In Ephesians 2:14 of the New Testament, Paul speaks about a "dividing wall of hostility" separating Jews from Gentiles: "For he ... has made the two groups one and has destroyed the barrier, the dividing wall of hostility ... " This separation between Jews and Gentiles was created and enhanced through religious laws, traditions and social practices.

Moses' Laws

For centuries, Jews have followed a distinct set of religious laws, as identified and articulated by their greatest prophet, Moses. The greater public largely recognizes these laws as the Ten Commandments, which are also followed by Christians today, although the first five books of the Hebrew Bible, or the Torah, specifies hundreds of laws and is much more extensive and detailed. These laws -- and not just one single law -- distinguished Jews from Gentiles for centuries, as they described specific rites and practices related to daily rituals and sacrifices that were unique to Jews alone.

Monotheistic

At the time, Jews were unique from Gentiles because they were strictly monotheistic and did not worship several idols. According to Jewish doctrine, this was and is one of the most fundamental commands of God to the Jewish people, as idolatry was more common for the non-Jew or Gentile during the time of the Second Temple. An important Mosaic law also set Judaism apart from those of Canaan, and other tribes who worshipped other gods: "I will send the hornet ahead of you to drive the Hivites, Canaanites and Hittites out of your way ... Do not make a covenant with them or with their gods ... " (Exodus 23:28, 32).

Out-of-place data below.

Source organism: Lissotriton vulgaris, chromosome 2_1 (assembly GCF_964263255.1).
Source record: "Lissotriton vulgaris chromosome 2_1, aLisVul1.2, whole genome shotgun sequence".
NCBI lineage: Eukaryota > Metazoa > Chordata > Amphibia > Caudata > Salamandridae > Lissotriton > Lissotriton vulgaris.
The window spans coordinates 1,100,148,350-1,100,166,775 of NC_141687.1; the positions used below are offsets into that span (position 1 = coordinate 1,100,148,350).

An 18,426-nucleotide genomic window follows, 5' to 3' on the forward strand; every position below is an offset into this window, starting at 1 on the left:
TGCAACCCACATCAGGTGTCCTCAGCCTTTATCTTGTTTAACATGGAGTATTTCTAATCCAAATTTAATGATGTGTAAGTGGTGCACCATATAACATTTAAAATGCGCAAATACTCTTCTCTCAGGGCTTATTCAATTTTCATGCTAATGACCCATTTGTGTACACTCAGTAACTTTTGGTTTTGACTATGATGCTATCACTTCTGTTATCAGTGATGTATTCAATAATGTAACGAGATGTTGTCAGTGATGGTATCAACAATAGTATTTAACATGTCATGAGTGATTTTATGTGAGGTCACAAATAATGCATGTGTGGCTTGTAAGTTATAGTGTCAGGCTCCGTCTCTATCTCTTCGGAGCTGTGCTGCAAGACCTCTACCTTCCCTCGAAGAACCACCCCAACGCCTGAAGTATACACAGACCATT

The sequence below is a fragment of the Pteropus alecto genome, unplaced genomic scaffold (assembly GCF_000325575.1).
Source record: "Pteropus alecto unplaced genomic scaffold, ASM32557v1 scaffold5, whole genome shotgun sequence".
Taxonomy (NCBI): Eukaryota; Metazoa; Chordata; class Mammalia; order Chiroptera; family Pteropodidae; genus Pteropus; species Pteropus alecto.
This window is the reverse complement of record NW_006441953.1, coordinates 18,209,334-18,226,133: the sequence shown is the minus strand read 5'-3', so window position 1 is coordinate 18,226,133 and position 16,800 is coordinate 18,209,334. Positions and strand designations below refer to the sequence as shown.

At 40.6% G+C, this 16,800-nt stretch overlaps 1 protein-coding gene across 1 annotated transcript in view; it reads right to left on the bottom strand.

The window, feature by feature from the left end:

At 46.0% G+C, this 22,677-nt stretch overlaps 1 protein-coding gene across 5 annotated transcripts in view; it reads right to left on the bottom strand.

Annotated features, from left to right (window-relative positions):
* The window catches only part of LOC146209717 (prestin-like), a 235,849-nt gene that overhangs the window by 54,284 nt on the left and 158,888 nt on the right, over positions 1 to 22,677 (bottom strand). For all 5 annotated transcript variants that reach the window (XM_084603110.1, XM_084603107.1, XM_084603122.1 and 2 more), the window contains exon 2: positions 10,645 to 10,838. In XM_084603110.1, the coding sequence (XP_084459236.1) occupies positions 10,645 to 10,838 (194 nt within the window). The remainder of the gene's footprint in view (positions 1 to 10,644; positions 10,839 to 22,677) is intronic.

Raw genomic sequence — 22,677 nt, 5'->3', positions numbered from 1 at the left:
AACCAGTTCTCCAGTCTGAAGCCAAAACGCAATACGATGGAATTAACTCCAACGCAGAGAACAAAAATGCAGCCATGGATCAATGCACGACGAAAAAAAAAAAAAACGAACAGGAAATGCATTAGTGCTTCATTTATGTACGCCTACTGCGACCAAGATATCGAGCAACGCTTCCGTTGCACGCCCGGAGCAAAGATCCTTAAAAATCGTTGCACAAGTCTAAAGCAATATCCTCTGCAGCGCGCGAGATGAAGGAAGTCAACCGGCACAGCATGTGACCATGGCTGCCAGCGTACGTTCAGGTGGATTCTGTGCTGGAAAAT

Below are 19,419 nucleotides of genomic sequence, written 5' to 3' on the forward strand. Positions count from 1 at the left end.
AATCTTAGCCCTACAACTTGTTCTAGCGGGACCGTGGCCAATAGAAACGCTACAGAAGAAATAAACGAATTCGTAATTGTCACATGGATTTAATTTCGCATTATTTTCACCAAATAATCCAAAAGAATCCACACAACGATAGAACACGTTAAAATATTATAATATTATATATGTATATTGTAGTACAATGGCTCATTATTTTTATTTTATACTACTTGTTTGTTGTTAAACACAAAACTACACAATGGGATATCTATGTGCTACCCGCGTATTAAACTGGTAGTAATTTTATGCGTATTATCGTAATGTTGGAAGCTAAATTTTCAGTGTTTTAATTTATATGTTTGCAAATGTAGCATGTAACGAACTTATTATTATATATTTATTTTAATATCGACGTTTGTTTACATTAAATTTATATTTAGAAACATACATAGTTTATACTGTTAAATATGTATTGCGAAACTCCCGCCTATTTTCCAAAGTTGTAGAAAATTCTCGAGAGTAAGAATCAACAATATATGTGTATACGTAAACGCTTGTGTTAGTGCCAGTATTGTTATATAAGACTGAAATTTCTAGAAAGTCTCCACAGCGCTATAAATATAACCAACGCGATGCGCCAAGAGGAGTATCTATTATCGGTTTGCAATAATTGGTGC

God's Covenant

According to Judaic beliefs and texts, the special covenant that God entered into with the Jewish people and the Jewish people alone, also distinguished Jews from Gentiles. This covenant was renewed throughout history, including the promise made to Abraham regarding the inheritance of the land in and around Palestine and God's covenant with Moses, symbolized through the Ten Commandments.

Marriage

In the Torah, God commands Jews not to intermarry among the "seven Canaanite nations," although this practice was extended to include all Gentiles during the Second Temple period: "When the Lord your God brings you into the land you are entering to possess and drives out before you many nations ... seven nations larger and strong than you ... Make no treaty with them ... Do not intermarry with them. Do not give your daughters to their sons or take their daughters for your sons ... " (Deuteronomy 7:1-3). Today, Orthodox Judaism does not condone intermarriage, while Conservative Jews strongly discourage it. Reform Judaism takes a more progressive stance, as they do not have rules against intermarriage, although they encourage that children born from intermarriage are raised Jewish.